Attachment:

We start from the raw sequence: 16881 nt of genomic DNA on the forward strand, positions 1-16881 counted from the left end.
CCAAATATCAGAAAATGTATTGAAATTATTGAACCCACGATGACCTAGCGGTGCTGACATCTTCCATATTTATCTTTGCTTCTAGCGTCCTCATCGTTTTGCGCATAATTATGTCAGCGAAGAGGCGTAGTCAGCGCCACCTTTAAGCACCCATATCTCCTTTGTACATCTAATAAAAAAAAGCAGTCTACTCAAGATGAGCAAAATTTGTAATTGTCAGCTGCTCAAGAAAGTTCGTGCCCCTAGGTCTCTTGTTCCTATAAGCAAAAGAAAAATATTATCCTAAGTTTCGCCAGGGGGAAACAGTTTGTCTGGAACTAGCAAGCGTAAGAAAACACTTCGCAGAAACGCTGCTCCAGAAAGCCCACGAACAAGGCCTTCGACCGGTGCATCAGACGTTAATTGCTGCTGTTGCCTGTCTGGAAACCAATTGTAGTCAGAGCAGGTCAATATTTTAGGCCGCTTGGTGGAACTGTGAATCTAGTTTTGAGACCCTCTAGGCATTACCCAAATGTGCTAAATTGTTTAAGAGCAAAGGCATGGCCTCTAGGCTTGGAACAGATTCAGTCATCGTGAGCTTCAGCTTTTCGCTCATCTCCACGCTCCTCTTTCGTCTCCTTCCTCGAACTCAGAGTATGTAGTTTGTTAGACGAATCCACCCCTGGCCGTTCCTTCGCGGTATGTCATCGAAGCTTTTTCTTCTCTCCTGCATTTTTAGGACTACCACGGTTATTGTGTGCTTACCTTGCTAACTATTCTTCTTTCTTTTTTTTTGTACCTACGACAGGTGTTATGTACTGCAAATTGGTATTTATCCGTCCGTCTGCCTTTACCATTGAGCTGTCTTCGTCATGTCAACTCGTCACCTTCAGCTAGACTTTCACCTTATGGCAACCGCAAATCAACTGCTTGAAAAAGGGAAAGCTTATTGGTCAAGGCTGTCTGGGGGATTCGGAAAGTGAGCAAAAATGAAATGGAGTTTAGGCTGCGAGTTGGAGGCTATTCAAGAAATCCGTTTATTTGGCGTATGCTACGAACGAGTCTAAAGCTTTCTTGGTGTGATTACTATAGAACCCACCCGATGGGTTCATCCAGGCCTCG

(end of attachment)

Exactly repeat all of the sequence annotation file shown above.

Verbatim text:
We start from the raw sequence: 16881 nt of genomic DNA on the forward strand, positions 1-16881 counted from the left end.
CCAAATATCAGAAAATGTATTGAAATTATTGAACCCACGATGACCTAGCGGTGCTGACATCTTCCATATTTATCTTTGCTTCTAGCGTCCTCATCGTTTTGCGCATAATTATGTCAGCGAAGAGGCGTAGTCAGCGCCACCTTTAAGCACCCATATCTCCTTTGTACATCTAATAAAAAAAAGCAGTCTACTCAAGATGAGCAAAATTTGTAATTGTCAGCTGCTCAAGAAAGTTCGTGCCCCTAGGTCTCTTGTTCCTATAAGCAAAAGAAAAATATTATCCTAAGTTTCGCCAGGGGGAAACAGTTTGTCTGGAACTAGCAAGCGTAAGAAAACACTTCGCAGAAACGCTGCTCCAGAAAGCCCACGAACAAGGCCTTCGACCGGTGCATCAGACGTTAATTGCTGCTGTTGCCTGTCTGGAAACCAATTGTAGTCAGAGCAGGTCAATATTTTAGGCCGCTTGGTGGAACTGTGAATCTAGTTTTGAGACCCTCTAGGCATTACCCAAATGTGCTAAATTGTTTAAGAGCAAAGGCATGGCCTCTAGGCTTGGAACAGATTCAGTCATCGTGAGCTTCAGCTTTTCGCTCATCTCCACGCTCCTCTTTCGTCTCCTTCCTCGAACTCAGAGTATGTAGTTTGTTAGACGAATCCACCCCTGGCCGTTCCTTCGCGGTATGTCATCGAAGCTTTTTCTTCTCTCCTGCATTTTTAGGACTACCACGGTTATTGTGTGCTTACCTTGCTAACTATTCTTCTTTCTTTTTTTTTGTACCTACGACAGGTGTTATGTACTGCAAATTGGTATTTATCCGTCCGTCTGCCTTTACCATTGAGCTGTCTTCGTCATGTCAACTCGTCACCTTCAGCTAGACTTTCACCTTATGGCAACCGCAAATCAACTGCTTGAAAAAGGGAAAGCTTATTGGTCAAGGCTGTCTGGGGGATTCGGAAAGTGAGCAAAAATGAAATGGAGTTTAGGCTGCGAGTTGGAGGCTATTCAAGAAATCCGTTTATTTGGCGTATGCTACGAACGAGTCTAAAGCTTTCTTGGTGTGATTACTATAGAACCCACCCGATGGGTTCATCCAGGCCTCG